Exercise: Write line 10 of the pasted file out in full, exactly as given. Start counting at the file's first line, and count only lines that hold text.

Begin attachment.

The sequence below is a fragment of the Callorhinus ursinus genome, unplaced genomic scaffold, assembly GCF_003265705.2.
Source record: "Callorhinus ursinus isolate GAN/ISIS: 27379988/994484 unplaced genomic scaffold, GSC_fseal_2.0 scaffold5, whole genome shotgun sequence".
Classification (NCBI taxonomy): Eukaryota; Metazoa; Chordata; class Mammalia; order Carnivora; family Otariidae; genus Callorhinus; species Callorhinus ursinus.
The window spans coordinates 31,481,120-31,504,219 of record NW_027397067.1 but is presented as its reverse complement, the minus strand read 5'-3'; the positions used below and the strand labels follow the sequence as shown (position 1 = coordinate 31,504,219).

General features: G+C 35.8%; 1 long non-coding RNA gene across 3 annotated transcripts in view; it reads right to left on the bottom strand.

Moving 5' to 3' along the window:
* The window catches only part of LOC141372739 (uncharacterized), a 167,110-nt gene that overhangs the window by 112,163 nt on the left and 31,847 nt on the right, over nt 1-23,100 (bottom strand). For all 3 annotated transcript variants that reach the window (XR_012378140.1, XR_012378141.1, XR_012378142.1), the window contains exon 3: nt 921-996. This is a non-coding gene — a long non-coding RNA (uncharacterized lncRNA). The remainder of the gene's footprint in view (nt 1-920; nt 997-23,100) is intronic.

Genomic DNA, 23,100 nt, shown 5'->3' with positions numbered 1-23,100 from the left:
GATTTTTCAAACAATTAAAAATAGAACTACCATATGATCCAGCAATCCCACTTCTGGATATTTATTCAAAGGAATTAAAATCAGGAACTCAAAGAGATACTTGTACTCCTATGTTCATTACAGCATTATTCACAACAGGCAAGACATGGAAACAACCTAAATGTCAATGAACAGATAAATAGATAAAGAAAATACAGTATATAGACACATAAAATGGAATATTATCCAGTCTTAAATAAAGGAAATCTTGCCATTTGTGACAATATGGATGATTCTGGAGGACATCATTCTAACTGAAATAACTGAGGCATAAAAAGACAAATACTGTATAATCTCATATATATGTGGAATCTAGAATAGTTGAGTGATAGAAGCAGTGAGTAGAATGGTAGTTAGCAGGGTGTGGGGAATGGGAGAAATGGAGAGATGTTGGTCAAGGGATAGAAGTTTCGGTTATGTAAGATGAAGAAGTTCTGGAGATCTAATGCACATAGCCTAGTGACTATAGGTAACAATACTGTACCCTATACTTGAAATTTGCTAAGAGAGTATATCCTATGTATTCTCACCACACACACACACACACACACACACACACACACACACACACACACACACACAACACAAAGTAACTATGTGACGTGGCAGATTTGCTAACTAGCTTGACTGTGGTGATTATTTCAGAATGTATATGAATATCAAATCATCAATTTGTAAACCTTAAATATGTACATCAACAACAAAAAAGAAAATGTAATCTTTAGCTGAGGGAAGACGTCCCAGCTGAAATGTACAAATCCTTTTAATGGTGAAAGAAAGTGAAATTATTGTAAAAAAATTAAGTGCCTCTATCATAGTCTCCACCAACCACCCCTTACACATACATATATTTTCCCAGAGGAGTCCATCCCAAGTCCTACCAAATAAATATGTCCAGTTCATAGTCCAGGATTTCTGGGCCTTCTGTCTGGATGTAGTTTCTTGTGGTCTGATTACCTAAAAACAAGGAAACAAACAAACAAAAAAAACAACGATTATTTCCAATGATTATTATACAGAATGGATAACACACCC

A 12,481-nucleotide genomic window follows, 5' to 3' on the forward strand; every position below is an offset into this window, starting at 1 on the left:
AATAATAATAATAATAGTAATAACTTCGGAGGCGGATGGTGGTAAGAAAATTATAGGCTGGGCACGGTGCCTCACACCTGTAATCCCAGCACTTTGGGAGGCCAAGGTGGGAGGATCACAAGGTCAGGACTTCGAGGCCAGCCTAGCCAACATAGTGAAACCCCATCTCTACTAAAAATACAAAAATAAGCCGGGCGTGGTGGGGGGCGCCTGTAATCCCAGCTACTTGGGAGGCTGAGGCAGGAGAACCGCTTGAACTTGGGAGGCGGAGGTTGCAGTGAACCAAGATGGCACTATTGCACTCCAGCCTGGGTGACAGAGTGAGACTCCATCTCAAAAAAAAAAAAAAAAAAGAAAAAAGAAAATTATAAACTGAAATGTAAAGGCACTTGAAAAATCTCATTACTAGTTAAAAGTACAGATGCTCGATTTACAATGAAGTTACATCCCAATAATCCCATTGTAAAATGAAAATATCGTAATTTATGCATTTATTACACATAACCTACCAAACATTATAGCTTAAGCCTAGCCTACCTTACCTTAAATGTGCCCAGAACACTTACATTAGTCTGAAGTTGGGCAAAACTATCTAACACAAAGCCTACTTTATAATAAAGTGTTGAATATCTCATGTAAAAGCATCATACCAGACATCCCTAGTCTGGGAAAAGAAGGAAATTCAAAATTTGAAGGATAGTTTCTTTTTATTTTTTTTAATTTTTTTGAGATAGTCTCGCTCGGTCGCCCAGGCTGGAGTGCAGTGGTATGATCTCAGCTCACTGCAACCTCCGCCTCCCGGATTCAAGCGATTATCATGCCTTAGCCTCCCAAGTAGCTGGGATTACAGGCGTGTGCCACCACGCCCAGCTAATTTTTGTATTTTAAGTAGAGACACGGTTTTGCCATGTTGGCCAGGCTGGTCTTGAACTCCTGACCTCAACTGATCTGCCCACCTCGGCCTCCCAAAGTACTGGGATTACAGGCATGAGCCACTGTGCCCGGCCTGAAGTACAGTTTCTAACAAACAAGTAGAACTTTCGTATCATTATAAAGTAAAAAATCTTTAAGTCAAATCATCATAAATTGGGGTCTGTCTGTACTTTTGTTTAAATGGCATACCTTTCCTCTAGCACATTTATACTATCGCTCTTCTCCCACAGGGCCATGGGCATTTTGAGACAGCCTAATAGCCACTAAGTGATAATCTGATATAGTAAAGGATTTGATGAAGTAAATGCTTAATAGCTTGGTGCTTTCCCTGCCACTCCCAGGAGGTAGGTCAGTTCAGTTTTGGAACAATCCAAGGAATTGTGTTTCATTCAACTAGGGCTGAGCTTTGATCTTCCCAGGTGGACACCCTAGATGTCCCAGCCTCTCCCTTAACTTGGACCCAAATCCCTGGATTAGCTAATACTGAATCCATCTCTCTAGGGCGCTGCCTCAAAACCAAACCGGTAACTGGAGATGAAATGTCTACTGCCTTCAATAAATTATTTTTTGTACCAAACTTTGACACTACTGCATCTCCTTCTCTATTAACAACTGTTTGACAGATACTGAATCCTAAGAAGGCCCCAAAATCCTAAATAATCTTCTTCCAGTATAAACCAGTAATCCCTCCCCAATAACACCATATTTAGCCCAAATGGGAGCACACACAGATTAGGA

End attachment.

A 12,481-nucleotide genomic window follows, 5' to 3' on the forward strand; every position below is an offset into this window, starting at 1 on the left: